Also, a 3D print is limited in the information it can contain outside of the anatomical 3D visualization. It is possible to enrich the anatomy with relevant patient data, like a label for traceability. However, providing more detailed annotations (e.g., of anatomical landmarks or features) or transferring digital measurements (e.g., relevant planning measurements) is more complicated. The 3D print should be complemented in those scenarios with a digital report.

AR technologies intrinsically have more flexibility about how much information they can retain and offer the user. Multiple variations of a 3D model can be provided without additional cost. The 3D data can be enriched with annotations or measurements. Modifications to the models can be made interactively by the user, including the ability to zoom. Dynamic content can be integrated. And probably, many more options will be discovered as engineering teams start investigating how best to communicate a plan to the physician. They are just scratching the surface of what is possible.

4. AR can improve the accessibility of personalized data in many environments

In the medical field, accessibility to 3D models and plans during patient treatment is crucial to fully realize its benefits. However, traditional display systems often present challenges, such as poor ergonomics and inadequate interfaces. These can limit a physician's control over the 3D data, especially in the operating theater. To address these issues, AR can provide significant advantages by allowing physicians to organize the 3D information to suit their workflow and the room layout. Additionally, AR enables physicians to select or manipulate the data as needed, using gesture interfaces that eliminate the need for an operator to handle the visuals using traditional input mechanisms. Overall, AR has the potential to be a valuable asset in the medical field by empowering physicians with greater control and flexibility in working with 3D models and plans.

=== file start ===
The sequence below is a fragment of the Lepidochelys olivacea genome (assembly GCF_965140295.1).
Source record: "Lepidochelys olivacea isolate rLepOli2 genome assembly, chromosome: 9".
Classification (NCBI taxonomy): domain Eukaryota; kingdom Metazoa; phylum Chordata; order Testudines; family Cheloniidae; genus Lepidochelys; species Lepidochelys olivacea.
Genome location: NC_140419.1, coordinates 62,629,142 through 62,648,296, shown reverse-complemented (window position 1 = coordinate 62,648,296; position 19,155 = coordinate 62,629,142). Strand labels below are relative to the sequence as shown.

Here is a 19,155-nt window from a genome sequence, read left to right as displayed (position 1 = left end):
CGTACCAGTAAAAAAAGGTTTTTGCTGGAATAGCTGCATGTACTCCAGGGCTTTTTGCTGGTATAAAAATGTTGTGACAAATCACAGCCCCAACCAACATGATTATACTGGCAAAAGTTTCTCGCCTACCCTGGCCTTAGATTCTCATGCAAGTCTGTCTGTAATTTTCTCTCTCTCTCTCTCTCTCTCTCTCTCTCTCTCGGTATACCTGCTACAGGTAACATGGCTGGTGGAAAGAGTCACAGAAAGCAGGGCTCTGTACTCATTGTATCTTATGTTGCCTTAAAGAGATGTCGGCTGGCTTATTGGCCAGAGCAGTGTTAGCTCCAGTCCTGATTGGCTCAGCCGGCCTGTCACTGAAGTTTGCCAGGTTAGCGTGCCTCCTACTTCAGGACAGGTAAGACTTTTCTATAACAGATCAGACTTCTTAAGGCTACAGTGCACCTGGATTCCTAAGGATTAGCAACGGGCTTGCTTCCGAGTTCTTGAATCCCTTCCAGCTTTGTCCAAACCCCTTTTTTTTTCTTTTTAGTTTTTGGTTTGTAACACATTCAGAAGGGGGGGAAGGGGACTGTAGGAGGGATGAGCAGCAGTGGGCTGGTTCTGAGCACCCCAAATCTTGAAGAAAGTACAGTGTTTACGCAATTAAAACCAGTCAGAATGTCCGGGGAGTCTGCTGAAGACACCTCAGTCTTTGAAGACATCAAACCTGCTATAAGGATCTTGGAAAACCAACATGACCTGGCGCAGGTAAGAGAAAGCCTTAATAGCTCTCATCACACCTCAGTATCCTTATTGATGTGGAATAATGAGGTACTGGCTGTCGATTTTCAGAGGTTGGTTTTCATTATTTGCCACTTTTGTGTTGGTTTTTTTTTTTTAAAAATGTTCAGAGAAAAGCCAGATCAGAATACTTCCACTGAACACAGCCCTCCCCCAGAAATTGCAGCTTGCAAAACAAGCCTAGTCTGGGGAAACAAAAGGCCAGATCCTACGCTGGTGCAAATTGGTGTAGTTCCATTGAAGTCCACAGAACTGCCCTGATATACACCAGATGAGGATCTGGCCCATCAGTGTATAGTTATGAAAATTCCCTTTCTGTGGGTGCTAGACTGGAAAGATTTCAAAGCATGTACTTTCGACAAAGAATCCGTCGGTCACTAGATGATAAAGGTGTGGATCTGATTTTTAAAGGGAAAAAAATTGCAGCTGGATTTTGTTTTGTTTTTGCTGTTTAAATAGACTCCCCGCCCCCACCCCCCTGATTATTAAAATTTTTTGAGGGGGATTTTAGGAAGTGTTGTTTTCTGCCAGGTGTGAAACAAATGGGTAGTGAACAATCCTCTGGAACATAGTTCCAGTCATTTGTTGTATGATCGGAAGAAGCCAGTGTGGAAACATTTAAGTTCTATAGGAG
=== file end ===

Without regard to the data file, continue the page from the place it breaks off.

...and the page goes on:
5. AR presents educational and research opportunities

The educational benefits of XR technology are widely recognized. It can easily be integrated into a training program, for example, around anatomical knowledge, preoperative planning, or surgical skills. At the same time, the future growth of the technology will be driven by adequate training of experts. This aligns with some of the EU recommendations for the future of technology, where it is crucial to address the lack of skilled professionals by investing in training programs. Hence, hospitals with an educational program should start working with the current state of XR technology to improve their educational curriculum, spread awareness, and help future users gain familiarity with the devices and their applications. This will grow competencies and provide a head start when the technology matures further, and increasingly specialized applications become available.

Hospitals with research programs should also reflect on the opportunities to integrate this technology into their research programs. Many of the potential benefits are hypothesized and are currently under investigation. In the coming years, it will be necessary for hospitals to ensure the large-scale validation of new AR products, allowing them to become a sustainable part of future clinical pathways. Especially around operational efficiencies or the impact on patient treatment and outcomes, there is plenty of room to prove the value of XR technology for personalization.

Finally, working with the current state of AR wearable technology can also provide an opportunity for individuals and organizations to contribute to the development of the technology. Feedback from early adopters can help manufacturers and developers identify areas for improvement and refine their products to better meet users’ needs.

AR has its place in the future of personalized care

Extended reality — particularly AR — should be expected to play a significant role in the further growth of personalized care. AR will enable intuitive, easy-to-use, and immersive access to information to consult or use during the execution of a patient’s treatment. We envisage that AR technology will claim a big role, e.g., as a “personal assistant” to physicians for managing a personalized treatment pathway. The ability to add virtual information at the right time and place intuitively and ergonomically is extremely powerful.

The medical world has become increasingly complex and specialized, with more and more personalized data being acquired and processed. The demand for using this data in high-quality and sustainable care pathways continues to rise. We should further develop AR technology together so that it can claim its rightful place as a technology component that will help address complexity in the future.